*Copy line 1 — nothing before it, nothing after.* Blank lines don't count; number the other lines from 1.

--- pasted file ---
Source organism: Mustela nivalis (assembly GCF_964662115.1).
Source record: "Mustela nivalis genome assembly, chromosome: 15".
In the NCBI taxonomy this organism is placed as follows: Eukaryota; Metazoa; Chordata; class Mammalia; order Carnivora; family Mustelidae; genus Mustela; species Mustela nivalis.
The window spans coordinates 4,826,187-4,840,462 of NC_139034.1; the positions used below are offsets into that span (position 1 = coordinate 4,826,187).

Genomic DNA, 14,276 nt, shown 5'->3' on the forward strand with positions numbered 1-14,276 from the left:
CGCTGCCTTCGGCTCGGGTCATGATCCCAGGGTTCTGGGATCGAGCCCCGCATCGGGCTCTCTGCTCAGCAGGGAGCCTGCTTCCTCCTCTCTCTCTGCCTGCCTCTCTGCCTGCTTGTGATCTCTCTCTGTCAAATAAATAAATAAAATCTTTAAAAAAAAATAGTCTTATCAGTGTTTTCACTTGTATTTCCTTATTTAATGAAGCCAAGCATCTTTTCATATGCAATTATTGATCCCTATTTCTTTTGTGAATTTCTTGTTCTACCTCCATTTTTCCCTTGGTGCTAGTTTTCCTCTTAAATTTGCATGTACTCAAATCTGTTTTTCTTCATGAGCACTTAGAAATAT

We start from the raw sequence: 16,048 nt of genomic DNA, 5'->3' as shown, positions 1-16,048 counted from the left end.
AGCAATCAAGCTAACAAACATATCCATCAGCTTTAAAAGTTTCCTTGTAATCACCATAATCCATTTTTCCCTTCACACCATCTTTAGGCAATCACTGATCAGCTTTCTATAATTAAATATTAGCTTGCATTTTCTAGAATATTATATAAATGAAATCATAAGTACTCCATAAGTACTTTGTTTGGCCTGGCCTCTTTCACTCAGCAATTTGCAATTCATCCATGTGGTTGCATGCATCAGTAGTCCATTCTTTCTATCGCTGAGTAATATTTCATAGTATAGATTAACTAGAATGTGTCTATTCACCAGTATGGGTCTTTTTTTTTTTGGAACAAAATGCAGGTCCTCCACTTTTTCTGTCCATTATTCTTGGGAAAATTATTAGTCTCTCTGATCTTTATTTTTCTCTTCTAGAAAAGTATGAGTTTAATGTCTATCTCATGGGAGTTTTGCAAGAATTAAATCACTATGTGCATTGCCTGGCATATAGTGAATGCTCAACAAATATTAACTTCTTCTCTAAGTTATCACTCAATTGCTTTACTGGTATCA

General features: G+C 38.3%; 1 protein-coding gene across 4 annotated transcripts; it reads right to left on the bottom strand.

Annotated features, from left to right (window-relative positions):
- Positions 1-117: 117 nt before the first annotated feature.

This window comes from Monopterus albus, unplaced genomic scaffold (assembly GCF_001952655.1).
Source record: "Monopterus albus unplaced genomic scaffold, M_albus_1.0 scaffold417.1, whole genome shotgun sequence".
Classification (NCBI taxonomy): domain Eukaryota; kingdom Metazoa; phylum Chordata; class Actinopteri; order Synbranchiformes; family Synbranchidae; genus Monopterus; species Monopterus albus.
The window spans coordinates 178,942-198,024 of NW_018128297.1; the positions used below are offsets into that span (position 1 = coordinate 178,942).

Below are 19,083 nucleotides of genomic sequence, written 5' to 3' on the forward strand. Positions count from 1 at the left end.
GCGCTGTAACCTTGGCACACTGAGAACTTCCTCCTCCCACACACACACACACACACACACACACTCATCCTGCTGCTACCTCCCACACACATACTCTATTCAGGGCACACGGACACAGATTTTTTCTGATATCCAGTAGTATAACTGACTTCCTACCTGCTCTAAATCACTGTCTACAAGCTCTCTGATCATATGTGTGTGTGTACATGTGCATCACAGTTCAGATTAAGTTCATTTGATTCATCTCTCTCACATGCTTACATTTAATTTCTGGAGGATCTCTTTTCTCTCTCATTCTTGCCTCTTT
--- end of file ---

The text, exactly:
Source organism: Mustela nivalis (assembly GCF_964662115.1).